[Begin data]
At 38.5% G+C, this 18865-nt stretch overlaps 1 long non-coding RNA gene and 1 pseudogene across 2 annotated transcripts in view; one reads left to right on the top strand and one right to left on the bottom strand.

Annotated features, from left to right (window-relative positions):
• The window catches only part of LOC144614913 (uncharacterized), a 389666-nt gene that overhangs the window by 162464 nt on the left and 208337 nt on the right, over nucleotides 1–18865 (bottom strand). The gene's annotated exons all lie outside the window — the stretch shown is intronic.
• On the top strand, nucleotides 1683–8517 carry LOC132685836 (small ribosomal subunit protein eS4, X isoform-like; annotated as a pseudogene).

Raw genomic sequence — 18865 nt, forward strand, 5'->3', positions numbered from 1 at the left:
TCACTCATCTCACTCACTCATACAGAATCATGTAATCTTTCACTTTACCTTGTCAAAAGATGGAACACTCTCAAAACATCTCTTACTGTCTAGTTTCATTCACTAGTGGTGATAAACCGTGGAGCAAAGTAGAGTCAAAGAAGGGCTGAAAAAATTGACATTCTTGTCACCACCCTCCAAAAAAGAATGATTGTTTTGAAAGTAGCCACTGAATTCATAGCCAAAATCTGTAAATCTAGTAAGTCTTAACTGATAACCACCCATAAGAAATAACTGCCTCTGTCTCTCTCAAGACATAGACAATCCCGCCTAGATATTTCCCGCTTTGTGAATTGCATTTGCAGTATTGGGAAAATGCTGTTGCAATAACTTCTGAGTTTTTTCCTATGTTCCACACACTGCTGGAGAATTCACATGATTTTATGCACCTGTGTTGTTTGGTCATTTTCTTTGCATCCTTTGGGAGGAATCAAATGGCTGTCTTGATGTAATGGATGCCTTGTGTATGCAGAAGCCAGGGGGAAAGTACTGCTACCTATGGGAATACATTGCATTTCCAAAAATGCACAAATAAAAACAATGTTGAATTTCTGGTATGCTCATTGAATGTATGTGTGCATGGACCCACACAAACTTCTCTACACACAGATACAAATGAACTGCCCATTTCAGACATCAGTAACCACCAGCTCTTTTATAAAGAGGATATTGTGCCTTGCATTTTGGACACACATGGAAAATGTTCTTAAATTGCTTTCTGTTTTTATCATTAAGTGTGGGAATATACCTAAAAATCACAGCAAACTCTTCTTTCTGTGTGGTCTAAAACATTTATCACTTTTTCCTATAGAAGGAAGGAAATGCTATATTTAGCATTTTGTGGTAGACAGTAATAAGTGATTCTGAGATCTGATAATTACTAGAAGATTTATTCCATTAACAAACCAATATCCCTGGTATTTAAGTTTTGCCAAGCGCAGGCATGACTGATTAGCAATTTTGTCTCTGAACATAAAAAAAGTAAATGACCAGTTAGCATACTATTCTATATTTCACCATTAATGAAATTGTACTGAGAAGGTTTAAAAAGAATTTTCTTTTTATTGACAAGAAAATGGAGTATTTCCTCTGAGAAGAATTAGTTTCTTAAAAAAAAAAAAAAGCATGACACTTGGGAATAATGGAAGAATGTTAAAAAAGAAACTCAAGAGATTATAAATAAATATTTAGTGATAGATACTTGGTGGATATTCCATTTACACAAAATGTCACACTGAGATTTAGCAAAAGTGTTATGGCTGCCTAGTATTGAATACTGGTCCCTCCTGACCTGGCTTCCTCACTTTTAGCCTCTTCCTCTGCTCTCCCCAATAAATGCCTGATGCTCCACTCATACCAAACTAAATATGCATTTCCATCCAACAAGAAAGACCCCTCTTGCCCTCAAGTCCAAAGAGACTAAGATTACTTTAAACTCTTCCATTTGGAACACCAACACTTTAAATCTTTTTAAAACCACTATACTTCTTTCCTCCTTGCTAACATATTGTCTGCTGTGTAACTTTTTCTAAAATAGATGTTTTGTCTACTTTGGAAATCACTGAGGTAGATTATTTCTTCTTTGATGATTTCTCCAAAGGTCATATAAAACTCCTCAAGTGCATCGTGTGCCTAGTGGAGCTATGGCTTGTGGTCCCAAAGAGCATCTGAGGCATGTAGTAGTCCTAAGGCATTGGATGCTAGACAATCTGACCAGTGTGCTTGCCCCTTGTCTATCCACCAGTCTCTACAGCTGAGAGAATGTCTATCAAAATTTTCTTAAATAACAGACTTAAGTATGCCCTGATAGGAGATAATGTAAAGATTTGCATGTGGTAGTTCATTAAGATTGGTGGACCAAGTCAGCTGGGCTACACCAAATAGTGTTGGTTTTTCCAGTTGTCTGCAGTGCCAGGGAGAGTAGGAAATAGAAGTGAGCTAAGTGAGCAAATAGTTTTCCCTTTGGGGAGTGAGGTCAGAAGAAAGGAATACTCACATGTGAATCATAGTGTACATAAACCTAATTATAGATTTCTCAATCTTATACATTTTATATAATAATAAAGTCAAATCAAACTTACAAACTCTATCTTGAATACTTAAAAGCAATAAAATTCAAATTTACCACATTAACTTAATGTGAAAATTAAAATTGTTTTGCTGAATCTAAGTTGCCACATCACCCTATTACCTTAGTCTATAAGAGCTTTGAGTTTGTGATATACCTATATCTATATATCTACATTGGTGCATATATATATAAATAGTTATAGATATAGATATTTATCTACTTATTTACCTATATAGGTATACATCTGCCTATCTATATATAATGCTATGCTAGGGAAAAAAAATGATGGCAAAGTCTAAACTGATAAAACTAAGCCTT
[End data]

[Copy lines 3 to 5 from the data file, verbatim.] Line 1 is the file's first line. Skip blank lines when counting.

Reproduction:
• The window catches only part of LOC144614913 (uncharacterized), a 389666-nt gene that overhangs the window by 162464 nt on the left and 208337 nt on the right, over nucleotides 1–18865 (bottom strand). The gene's annotated exons all lie outside the window — the stretch shown is intronic.
• On the top strand, nucleotides 1683–8517 carry LOC132685836 (small ribosomal subunit protein eS4, X isoform-like; annotated as a pseudogene).

Raw genomic sequence — 18865 nt, forward strand, 5'->3', positions numbered from 1 at the left: